County (district)

No. of children investigated

No. of children vaccinated

Coverage Rate (%)

Shanghai

Huangpu

48

46

95.8

Changning

48

43

89.6

Jiangsu

Jianye

48

41

85.4

Heilongjiang

Ning’an

49

26

53.1

Suifenhe

47

46

97.9

Jiangxi

Donghu

52

30

57.7

Gansu

Chengguan

43

19

44.2

Qilihe

50

27

54.0

Chongqing

Nan’an

47

38

80.9

Shapingba

49

38

77.6

Total

481

354

73.6

Relationship between varicella vaccine coverage and the economic situation

The median coverage of varicella vaccine in areas with per capita GDP ≥ 100,000 RMB is 92.7% (85.4% - 97.9%), while median coverage of varicella vaccine in areas with per capita GDP < 100,000RMB is 55.9% (44.2% - 80.9%) (Wilcoxon rank sum test P < 0.05).There is a positive linear correlation between per capita GDP and vaccine coverage at county level (r = 0.929, P < 0.01). The equation of linear regression is y = 0.0004x + 37.08 (F = 50.426, P < 0.001) (Figure 2).

The relationship between varicella vaccine coverage and the economic status in the selected areas

Figure 2: The relationship between varicella vaccine coverage and the economic status in the selected areas

Cumulative coverage of varicella vaccine and distribution of vaccinated age

At age of 1 year old(12-23 months), the vaccine coverage were 70.8%, 70.0%, 65.7%, 70.0%, 60.5% among children born in 2008, 2009, 2010, 2011 and 2012 respectively with no significant difference (X 2 = 3.15, P =0.53). The cumulative vaccine coverage ≥3 years old (≥ 36 months)were 79.2%, 78.0% and 74.7 % among children born in 2008, 2009 and 2010 respectively with no significant difference (X 2=0.59, P =0.75). The children born in 2012 were under 2 years of age during investigation for whom the vaccine coverage was lower (60.5%). In total, the cumulative coverage among children at 1 year, 2 years(24-35 months) and≥3 years old were 67.6%, 71.9% and 73.6% (X 2=4.53, P =0.10), with 4.3% increasing at 2 years old, and 1.7% at 3 years old and later compared to 1 year old (Table 2).

Table 2: Cumulative coverage of varicella vaccine among children born between 2008 and 2012 in the selected areas

Birth date

No. of children investigated

No. of children vaccinated

Cumulative coverage (%)

1 year* old

2 years* old

≥3 years* old

Total

1 year* old

2 years *old

≥3 years* old

2008

96

68

5

3

76

70.8

76.0

79.2

2009

100

70

6

2

78

70.0

76.0

78.0

2010

99

65

6

3

74

65.7

71.7

74.7

2011

100

70

4

-

74

70.0

74.0

-

2012

86

52

-

-

52

60.5

-

-

In total

481

325

21

8

354

67.6

71.9

73.6

Note:* 1 year old=”12-23 months”, 2 years old=”24-35 months”, ≥3 years old=”≥36 months”

Among all vaccinated children, 91.8% (325/354) received the vaccine at 1 year old, 5.9% (21/354) received at 2 years old, and 2.3% (8/354) at 3 years old and later. Among those receiving the vaccine at 1 year old, the vaccinated age was mainly concentrated in 12-17 months, accounting for 85.3% (302/325) (Figure 3).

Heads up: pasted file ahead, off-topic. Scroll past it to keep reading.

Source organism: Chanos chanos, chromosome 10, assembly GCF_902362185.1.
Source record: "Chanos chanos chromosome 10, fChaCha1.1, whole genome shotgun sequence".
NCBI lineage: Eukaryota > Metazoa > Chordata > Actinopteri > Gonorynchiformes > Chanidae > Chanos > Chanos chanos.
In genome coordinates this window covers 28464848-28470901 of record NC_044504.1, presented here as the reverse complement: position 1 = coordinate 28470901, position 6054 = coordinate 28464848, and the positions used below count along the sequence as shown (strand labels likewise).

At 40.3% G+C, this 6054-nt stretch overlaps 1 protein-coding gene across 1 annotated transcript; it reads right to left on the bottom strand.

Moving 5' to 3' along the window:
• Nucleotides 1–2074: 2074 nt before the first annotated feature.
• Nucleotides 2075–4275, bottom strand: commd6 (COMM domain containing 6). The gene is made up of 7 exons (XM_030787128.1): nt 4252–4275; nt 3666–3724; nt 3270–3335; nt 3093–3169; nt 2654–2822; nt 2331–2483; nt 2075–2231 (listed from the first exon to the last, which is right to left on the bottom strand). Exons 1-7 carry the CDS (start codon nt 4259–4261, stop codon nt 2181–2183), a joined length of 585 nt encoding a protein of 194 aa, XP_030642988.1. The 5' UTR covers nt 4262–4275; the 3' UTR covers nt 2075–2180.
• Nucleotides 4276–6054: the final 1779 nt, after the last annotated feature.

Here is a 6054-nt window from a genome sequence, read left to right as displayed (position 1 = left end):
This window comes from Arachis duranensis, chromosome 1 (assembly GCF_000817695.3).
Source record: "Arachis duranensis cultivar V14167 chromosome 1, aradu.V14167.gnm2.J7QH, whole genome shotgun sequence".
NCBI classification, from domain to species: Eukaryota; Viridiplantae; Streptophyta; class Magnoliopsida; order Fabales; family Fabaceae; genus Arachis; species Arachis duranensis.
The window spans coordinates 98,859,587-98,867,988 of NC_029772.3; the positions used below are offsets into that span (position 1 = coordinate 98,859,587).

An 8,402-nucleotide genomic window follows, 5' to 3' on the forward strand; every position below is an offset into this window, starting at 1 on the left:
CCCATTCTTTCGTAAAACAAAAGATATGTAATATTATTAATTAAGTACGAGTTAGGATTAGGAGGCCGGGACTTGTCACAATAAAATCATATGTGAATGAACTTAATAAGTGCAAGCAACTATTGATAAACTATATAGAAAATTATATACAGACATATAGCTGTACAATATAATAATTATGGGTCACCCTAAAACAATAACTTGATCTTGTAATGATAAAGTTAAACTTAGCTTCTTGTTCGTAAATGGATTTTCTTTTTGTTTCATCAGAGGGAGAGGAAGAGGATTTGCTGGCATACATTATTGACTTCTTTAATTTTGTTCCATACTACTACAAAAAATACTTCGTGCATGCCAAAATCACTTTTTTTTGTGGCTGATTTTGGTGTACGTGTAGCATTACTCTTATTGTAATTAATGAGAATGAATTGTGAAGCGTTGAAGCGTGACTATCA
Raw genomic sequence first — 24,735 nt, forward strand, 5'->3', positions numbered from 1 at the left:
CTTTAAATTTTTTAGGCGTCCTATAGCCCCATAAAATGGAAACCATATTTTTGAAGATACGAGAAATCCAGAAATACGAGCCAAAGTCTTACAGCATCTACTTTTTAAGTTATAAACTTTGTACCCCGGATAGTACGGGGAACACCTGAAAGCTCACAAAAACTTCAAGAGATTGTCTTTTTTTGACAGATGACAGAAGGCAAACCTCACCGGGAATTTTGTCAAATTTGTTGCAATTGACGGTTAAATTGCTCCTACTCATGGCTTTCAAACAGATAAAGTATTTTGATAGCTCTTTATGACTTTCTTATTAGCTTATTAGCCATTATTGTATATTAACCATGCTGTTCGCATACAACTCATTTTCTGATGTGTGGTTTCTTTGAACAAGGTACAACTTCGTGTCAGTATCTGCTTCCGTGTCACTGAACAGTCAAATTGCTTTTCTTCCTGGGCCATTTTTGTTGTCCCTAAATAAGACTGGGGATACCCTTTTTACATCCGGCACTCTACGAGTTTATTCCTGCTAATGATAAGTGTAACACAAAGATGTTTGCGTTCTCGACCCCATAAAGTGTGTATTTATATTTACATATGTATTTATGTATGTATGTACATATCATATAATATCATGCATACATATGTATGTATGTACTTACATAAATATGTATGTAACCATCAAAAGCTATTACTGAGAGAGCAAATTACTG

The distribution by vaccinated age (months) for children who received varicella vaccine in the selected areas

Figure 3: The distribution by vaccinated age (months) for children who received varicella vaccine in the selected areas

DISCUSSION

The basic reproduction number (R0) is about 8 ~ 10 for varicella, which is higher than influenza [10], it is easy for varicella to cause an outbreak in a nursery, kindergarten or school. Therefore, it is very difficult to block the spreading of varicella disease in areas with low vaccine coverage, and it is necessary to maintain high coverage to prevent the disease from becoming an epidemic. The World Health Organization position paper states that varicella may transit to older age groups when the rate of vaccination coverage is lower than 80% for a significant amount of time, which may result in increased morbidity and mortality [3]. During this survey we found that the coverage of the varicella vaccine was higher in counties with higher per capita GDP, and was relatively lower in counties with lower per capita GDP. The coverage of selected areas varies from 44% to 98%, and basing on the linear regression modeling of the relationship between GDP and coverage, per capita GDP of China was 38,354 RMB in 2012 [11], we estimated the average coverage rate for children under 5 years old in China might be about 52%. A national survey conducted in 2011 in China showed that the varicella vaccine coverage rate under 2 years old was 47% [12], this is similarly with our estimates.

Varicella vaccine is a private vaccine in China, the parents of children voluntarily select and pay for the vaccine for their children. In areas with low coverage rate, a child will be individually protected due to the vaccination, however, herd immunity may not be established at the population level. Furthermore, as a private vaccine, the vaccination fee may become a barrier to vaccinate for children who live in financially poor resource environments [13, 14]. The inequalities of immunization coverage due to socioeconomic differences also exist in other countries [15, 16]. Varicella vaccine has been demonstrated good safety and effect [3], and one study in China showed that introducing varicella vaccination into the routine childhood immunization programme is quite cost effective: an one-dose strategy could save 8 billion RMB in one year [17]. We suggest introducing the varicella vaccine into the routine childhood immunization program as soon as possible to improve the equity in access to immunization services in areas of low socioeconomic status, and ensure a coverage rate of more than 80% in all areas according to the recommendations by WHO.